20:44 Sitting on the train tryinq to see through the steamed-up windows to see where we are. Looks like it might be Sandymount. I can feel the wheels of the train slipping as it accelerates too quickly and loses grip on the rails. How can we live in a country this wet and not build transport systems that can cope?
20:56 It's five to, but the venue's still closed. Time for a pint.
21:00 Still not open. Standing in a queue on the stairs with a pint, so that's ok. Talking to a few people in the queue who seem to be serious fans; one of 'em has brought her Tycho Brahe CDs along. She's considering getting them signed, since they're now officially a limited edition due to the band's name change.
21:06 Finally! Seat at the front, too. Too bad there's no sign of the others as I suspect the gig proper will be full to standing capacity. The stage is just a corner of the room with some red velvet curtains to create a backdrop/backstage. Oh, and a broomstick to turn off the house lights.
21:37 Gig start! yay!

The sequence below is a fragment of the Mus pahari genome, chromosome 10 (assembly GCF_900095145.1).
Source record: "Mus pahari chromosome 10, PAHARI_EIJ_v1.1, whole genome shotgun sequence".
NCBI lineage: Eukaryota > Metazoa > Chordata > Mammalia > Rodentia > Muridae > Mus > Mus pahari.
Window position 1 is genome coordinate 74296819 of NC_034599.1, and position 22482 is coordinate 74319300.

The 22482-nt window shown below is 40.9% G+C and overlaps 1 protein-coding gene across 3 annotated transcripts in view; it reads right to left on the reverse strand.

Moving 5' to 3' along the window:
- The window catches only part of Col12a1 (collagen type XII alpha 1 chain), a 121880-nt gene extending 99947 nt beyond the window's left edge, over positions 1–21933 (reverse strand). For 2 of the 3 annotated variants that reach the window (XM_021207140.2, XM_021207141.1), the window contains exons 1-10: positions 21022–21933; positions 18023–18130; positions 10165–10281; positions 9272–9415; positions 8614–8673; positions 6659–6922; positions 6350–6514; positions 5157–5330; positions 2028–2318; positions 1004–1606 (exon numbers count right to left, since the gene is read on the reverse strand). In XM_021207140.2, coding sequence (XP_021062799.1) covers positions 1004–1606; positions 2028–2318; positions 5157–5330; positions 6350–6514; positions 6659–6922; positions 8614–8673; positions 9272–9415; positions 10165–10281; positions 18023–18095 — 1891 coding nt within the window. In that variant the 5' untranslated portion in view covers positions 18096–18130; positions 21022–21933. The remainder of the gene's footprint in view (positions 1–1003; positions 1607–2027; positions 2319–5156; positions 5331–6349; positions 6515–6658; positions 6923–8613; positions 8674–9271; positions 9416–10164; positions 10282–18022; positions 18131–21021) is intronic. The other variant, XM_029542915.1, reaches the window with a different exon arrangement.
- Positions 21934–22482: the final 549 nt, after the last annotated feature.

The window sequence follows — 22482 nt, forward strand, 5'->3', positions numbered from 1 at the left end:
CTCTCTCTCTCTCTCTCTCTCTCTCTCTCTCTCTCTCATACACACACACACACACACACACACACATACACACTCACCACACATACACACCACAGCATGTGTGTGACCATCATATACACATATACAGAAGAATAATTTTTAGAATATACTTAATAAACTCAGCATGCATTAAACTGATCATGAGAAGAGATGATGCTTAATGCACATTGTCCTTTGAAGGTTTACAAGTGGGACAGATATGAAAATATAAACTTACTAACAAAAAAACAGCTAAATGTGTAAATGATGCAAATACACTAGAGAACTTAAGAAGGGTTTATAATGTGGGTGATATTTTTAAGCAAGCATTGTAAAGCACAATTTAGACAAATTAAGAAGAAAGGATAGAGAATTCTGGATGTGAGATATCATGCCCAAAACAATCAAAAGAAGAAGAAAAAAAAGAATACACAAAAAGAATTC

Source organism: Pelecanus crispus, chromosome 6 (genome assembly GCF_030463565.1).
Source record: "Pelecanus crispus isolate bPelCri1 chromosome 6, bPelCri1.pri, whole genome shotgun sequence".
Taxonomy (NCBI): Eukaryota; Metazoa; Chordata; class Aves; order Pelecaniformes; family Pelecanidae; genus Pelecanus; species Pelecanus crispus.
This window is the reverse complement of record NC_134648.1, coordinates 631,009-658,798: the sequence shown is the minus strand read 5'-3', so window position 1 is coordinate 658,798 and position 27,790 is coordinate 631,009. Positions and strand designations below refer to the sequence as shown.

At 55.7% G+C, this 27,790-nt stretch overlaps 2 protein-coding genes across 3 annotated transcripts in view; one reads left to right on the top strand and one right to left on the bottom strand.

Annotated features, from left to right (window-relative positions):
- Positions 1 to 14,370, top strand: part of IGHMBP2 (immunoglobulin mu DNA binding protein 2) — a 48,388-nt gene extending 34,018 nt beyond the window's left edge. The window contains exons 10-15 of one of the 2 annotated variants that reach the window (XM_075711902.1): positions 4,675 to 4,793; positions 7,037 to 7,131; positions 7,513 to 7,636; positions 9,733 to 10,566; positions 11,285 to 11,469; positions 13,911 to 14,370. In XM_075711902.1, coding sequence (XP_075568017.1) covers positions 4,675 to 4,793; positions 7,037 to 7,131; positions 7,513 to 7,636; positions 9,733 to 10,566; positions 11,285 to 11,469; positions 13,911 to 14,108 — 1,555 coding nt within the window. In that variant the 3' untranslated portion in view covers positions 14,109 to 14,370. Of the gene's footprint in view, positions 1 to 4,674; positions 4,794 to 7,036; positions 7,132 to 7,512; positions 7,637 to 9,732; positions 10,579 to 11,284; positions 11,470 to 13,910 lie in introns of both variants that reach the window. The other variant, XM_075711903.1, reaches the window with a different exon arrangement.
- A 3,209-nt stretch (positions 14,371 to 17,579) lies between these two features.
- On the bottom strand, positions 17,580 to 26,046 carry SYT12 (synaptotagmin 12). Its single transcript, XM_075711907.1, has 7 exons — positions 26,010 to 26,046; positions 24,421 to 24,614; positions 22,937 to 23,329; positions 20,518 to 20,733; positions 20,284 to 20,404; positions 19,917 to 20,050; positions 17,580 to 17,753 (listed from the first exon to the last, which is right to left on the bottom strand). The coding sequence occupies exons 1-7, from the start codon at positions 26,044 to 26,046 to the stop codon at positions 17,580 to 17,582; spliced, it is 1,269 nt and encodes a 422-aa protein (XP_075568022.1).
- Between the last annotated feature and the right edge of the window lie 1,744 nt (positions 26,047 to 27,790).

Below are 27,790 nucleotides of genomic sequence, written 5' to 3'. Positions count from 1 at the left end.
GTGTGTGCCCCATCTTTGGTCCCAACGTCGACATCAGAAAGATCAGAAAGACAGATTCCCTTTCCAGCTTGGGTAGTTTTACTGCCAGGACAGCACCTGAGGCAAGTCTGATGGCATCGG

I'd come to see Tychonaut (nee The Tycho Brahe) playing, but it turns out it's a multi-act gig; four bands for your fiver, and the fiver's going to charity anyway. The first act is Niall James Holohan - one man and his slightly distorted, slightly off key guitar. He's apparently just back from the South By South West (SXSW) bash in Austin, Texas. He launches into the first song with a little dramatic phrasing, which may have been part of the act or may have contained the name of the song. Either way, he's entertaining. His second song is called Silence, but there's not much of that - he's funny, and the crowd likes him. He introduces his third song: "This is called The Fall Of The Roman Empire"; he pauses, then adds, "It's about America, for the illiterates". That gets him a laugh, and the song gets him more cheers and applause. The music is solid banging acoustic guitar, and his voice isn't spectacular, but it fits the music, and the lyrics are thoughtful and funny at the same time. Song four is introduced as "This is for all the lovers here tonight" followed by half-sigh, which gets a few more laughs, and he's off again. Song five - "this is a Dublin song, it's called Pissing In The Sink" - is evidently for the drinkers, and gets cheers, laughs, grins of recognition, the lot. Even the tourists seem to enjoy it despite it being laden with local references. Introducing his final song, Niall comments, "I've been told to talk more between songs, but I can't fuckin' do it" - which really doesn't seem to be true; sure, he's getting his words tangled occasionally, but we're all entertained anyway. The last song is Sexually Attracted To Myself, which, being (somewhat mockingly) about high self-opinion, can't fail to woo an Irish crowd - mocking the proud is, after all, one of our national pastimes - and he gets us all to sing along with the last chorus. Which we do, after a little encouragement. And then he's done, leaving the stage to raucous applause and cheering.